Size- and temperature-independence of minimum life-supporting metabolic rates

Makarieva A.M. ; Gorshkov V.G. ; Li B.-L. ; Chown S.L. (2006)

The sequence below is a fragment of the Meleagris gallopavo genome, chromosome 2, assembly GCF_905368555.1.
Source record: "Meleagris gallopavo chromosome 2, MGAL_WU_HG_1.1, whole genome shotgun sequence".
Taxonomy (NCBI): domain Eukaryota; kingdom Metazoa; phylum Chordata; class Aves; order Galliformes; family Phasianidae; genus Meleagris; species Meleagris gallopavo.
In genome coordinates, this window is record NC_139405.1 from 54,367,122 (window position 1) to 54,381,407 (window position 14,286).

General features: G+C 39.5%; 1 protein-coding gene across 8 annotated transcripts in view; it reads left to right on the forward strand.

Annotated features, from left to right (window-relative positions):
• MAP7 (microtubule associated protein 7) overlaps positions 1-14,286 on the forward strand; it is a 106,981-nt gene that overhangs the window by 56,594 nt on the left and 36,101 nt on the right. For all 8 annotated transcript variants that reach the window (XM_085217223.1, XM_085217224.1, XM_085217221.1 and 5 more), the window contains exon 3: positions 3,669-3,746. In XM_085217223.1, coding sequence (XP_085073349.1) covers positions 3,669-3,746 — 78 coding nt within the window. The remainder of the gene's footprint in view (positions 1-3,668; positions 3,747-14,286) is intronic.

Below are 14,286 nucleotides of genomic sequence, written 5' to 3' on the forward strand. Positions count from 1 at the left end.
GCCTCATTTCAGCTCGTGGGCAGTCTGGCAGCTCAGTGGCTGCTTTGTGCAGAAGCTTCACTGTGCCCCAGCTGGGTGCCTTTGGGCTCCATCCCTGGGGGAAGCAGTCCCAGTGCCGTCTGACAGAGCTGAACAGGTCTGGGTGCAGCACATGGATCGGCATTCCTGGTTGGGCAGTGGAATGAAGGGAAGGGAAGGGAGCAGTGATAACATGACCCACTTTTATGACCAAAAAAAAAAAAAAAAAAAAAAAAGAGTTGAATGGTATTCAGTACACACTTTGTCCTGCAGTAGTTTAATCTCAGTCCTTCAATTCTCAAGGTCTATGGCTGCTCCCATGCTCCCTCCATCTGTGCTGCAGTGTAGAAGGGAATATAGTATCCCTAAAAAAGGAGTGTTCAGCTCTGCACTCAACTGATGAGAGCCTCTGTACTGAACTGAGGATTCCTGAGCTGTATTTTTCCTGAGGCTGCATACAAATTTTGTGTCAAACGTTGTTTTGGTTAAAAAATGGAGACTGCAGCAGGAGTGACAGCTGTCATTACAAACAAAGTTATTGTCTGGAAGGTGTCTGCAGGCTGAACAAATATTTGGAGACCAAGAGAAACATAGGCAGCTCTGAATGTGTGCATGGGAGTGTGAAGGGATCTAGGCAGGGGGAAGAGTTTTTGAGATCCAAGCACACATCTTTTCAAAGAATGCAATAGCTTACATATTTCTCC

1. Mass-specific metabolic rates of 173 animal species under various conditions of prolonged food deprivation (aestivation, hibernation, sit-and-wait existence) and/or living at temperatures near the freezing point of water were analysed. 2. These minimum life-supporting metabolic rates are independent of body mass over a nearly 80-million-fold body mass range and independent of temperature over a range of -1.7 to 30°C, with a mean value of 0.1 W kg -1 and 95% CI from 0.02 to 0.67 W kg-1. 3. Additionally, 66 measurements of anoxic metabolic rates in 32 species capable of surviving at least 1 h of anoxia were analysed. While similarly mass-independent, anoxic metabolic rates are significantly more widely scattered (1200-fold 95% CI); they are on average one order of magnitude lower than during normoxia and depend on temperature with Q10 = 2.8. 4. Energy losses at the time of 50% mortality during anoxia are 30-300 times smaller than the energy losses tolerated by normoxic organisms in the various energy-saving regimes studied. 5. These principal differences form the basis for proposing two alternative strategies by which organisms survive environmental stress: the regime of abandoned metabolic control ('slow death'), when, as in anoxic obligate aerobes, measured rates of energy dissipation can predominantly reflect chaotic processes of tissue degradation rather than meaningful biochemical reactions; and the regime of minimum metabolic control, when biochemical order is sustained at the expense of ordered metabolic reactions. Death or survival in the regime of abandoned metabolic control is dictated by the amount of accumulated biochemical damage and not by the available energy resources, as it is in the regime of minimum metabolic control. © 2006 British Ecological Society.

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